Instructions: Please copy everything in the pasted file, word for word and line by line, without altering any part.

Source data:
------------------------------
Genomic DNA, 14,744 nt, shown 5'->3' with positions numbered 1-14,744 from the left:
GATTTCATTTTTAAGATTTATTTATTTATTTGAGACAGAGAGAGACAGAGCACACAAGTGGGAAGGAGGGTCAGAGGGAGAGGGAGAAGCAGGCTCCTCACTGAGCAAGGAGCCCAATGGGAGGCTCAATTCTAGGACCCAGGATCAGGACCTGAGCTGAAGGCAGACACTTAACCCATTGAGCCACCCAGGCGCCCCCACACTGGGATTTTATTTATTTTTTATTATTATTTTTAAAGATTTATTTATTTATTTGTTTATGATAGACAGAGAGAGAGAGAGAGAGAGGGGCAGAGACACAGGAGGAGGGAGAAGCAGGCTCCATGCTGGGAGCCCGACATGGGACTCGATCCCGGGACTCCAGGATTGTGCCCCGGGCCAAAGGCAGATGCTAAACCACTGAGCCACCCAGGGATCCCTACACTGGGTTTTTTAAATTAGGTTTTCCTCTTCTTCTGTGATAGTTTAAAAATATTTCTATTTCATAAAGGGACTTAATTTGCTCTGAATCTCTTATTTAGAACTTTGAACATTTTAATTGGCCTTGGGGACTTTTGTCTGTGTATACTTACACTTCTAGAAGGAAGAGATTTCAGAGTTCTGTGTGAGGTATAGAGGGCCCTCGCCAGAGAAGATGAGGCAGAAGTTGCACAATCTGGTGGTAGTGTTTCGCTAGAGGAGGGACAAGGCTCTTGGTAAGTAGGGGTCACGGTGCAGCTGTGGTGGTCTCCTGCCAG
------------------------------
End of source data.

Genomic DNA, 14,744 nt, shown 5'->3' with positions numbered 1-14,744 from the left:
GATTTCATTTTTAAGATTTATTTATTTATTTGAGACAGAGAGAGACAGAGCACACAAGTGGGAAGGAGGGTCAGAGGGAGAGGGAGAAGCAGGCTCCTCACTGAGCAAGGAGCCCAATGGGAGGCTCAATTCTAGGACCCAGGATCAGGACCTGAGCTGAAGGCAGACACTTAACCCATTGAGCCACCCAGGCGCCCCCACACTGGGATTTTATTTATTTTTTATTATTATTTTTAAAGATTTATTTATTTATTTGTTTATGATAGACAGAGAGAGAGAGAGAGAGAGGGGCAGAGACACAGGAGGAGGGAGAAGCAGGCTCCATGCTGGGAGCCCGACATGGGACTCGATCCCGGGACTCCAGGATTGTGCCCCGGGCCAAAGGCAGATGCTAAACCACTGAGCCACCCAGGGATCCCTACACTGGGTTTTTTAAATTAGGTTTTCCTCTTCTTCTGTGATAGTTTAAAAATATTTCTATTTCATAAAGGGACTTAATTTGCTCTGAATCTCTTATTTAGAACTTTGAACATTTTAATTGGCCTTGGGGACTTTTGTCTGTGTATACTTACACTTCTAGAAGGAAGAGATTTCAGAGTTCTGTGTGAGGTATAGAGGGCCCTCGCCAGAGAAGATGAGGCAGAAGTTGCACAATCTGGTGGTAGTGTTTCGCTAGAGGAGGGACAAGGCTCTTGGTAAGTAGGGGTCACGGTGCAGCTGTGGTGGTCTCCTGCCAG